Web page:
Cats! I’m Being Nibbled to Death by Cats.

Just a quick post about something rather odd that I’ve noticed about Nagasaki.  There are cats.  Everywhere.

Not just on advertisements and in commercials and stuff (though there are certainly a bazillion cat mascots for literally everything in Japan).  There are just cats all over the streets, in the parks, in the temples, sleeping in doorways, hanging out on the balcony outside my house; there are even two that just chill on the grounds of my school.

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It’s exceptionally rare for me not to see at least cat on my way to or from school and usually I see many more.  One of my favorite hang out spots here is the Peace Park (free internet for the win!), but if I’m there past sundown when all the tourists start heading home, the cats start coming out.  There are about a dozen or so that just live in the park and I see them all the time.  If I go to the park with Gen, he often brings cat treats to coax them over and then we can pet them.  The “feral” cats here that wander all over are usually quite nice actually.  They’re a bit skittish, but once you calm them down, they’re usually fine with being touched.  I think most of them used to be house cats, but many of them are probably just really used to people because people feed them.

The ones at my school are super cute and I try to find them everyday to say hi.  We nicknamed them Konyanko and Jaian-sensei.  Konyanko loves being pet and just starts purring incessantly if you pick her up.  Jaian-sensei is nice, too…most of the time.  If you try to pet her when she’s trying to sleep, she tries to bite you.  Understandable.  ^.^

I Don’t Know What That Means…..It’s His Name

Hello again!  I’m very slowly catching up to the present with these posts.  Once I catch up, they’ll probably be shorter, but for now, all these posts are going to be practically novellas.  Sorry.  ^.^

Alrighty, so right after I was introduced to my host family, I and the rest of the exchange students (both the American students and the NICS students) went on a field trip to Unzen. Woo!  (My host brother also packed me some snacks from his cafe for the trip in case I got hungry because he is literally the nicest person I have ever met <3)

Friday morning, we all met up at school to get on the buses to Unzen.  There are about 45  or so students from America and Europe and about 80 or so from Taiwan, China, and Korea (mostly China), so we needed three buses for all of us.  On our way to Unzen, we stopped off at a couple of places to see the sights.  First,  we all stopped off to get lunch since we’d already been on the bus for almost two hours.  We had a fairly traditional Japanese lunch together with the NICS students (NICS students are the ones from other parts of Asia) Up to this point, we hadn’t even met any of them since we had different orientations and different buses (all the JASIN students had orientation and instructions in English while all the NICS students had orientation and instructions in Japanese).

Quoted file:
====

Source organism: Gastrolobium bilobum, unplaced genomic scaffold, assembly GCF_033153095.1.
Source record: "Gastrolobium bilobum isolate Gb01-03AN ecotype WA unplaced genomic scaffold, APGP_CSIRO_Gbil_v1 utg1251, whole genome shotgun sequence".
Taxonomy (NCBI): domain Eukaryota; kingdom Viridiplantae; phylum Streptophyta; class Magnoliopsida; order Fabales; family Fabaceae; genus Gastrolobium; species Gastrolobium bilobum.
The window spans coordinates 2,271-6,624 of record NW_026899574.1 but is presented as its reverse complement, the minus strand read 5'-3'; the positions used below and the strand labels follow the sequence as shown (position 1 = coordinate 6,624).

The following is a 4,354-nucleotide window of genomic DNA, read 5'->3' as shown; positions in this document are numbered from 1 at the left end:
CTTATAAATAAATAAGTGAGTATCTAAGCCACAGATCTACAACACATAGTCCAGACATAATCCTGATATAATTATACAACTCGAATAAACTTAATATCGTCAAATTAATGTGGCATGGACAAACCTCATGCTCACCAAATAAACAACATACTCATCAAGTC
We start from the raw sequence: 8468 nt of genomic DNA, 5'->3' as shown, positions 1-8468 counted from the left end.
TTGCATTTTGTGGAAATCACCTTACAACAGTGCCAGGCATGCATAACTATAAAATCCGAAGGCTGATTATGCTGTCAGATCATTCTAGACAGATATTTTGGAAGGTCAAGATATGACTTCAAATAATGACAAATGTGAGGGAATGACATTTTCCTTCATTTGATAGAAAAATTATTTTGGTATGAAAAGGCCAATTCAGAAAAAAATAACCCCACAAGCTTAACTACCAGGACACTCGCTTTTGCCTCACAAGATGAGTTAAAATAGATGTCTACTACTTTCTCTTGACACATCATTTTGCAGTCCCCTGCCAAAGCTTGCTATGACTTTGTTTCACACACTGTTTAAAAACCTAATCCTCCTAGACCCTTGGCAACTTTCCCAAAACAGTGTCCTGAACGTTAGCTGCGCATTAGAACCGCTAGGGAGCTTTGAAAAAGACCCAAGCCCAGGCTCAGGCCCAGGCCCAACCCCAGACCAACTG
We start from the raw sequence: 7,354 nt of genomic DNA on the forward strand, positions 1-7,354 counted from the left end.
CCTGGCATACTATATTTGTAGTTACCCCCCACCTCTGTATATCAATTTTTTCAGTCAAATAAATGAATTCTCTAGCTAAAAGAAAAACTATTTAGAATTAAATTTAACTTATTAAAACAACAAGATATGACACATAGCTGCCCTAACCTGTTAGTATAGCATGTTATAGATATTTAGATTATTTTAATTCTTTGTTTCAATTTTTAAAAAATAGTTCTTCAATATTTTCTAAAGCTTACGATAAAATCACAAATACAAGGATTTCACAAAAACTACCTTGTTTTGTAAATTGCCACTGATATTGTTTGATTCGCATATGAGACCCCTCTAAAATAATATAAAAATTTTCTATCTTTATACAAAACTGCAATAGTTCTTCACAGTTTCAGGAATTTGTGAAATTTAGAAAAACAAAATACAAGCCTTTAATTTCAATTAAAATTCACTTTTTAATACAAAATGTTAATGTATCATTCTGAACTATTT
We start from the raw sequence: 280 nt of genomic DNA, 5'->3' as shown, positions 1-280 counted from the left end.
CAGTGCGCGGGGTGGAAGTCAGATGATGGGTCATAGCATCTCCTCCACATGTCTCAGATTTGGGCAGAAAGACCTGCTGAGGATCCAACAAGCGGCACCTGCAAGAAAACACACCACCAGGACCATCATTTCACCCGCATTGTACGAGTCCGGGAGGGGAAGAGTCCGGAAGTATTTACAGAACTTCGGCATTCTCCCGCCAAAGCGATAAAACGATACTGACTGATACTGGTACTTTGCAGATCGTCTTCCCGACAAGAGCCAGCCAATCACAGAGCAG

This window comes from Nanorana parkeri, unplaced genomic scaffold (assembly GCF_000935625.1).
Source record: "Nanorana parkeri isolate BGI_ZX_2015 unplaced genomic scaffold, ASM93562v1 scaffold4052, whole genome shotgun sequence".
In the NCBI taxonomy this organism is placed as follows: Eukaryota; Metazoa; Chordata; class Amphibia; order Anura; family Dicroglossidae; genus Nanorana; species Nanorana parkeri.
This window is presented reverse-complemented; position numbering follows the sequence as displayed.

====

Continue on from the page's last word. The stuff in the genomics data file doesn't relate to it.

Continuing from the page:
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I really wanted to get to know some of the Chinese students since I didn’t want to make just American friends here, so I struck up a conversation with the three Chinese guys across from Gen and me.  We all introduced ourselves and asked about hobbies, Japanese studies, etc.  (All in Japanese, of course). Their names were Ryou, Ryuu, and Ra (I think in Chinese their names were more like Liao, Liu, and ….I have no idea, but after we butchered the Chinese pronunciation a couple of times, they told us to just use the Japanese pronunciation xp).  Unfortunately, in Japanese, Ryuu means dragon (which is kinda cool), but Ryou means dormitory…..so I didn’t realize that he meant that Ryou was his name at first (I thought he was saying that he lives in the dorms, which he does….oh never mind).  When I talk a lot, I eat pretty slowly, so everyone finished before me.  Gen finished pretty fast so he ditched me to go explore (I didn’t mind).  But while I was talking to the Chinese guys, I realized that while I wasn’t done, they had finished a while before.  Everyone else had already finished and left.  I asked them why they weren’t heading off to explore; they said that they were waiting because they didn’t want me to have to eat alone  (Everyone here is just so nice!).  After lunch, we talked for a while longer, but then we had to get back on the buses.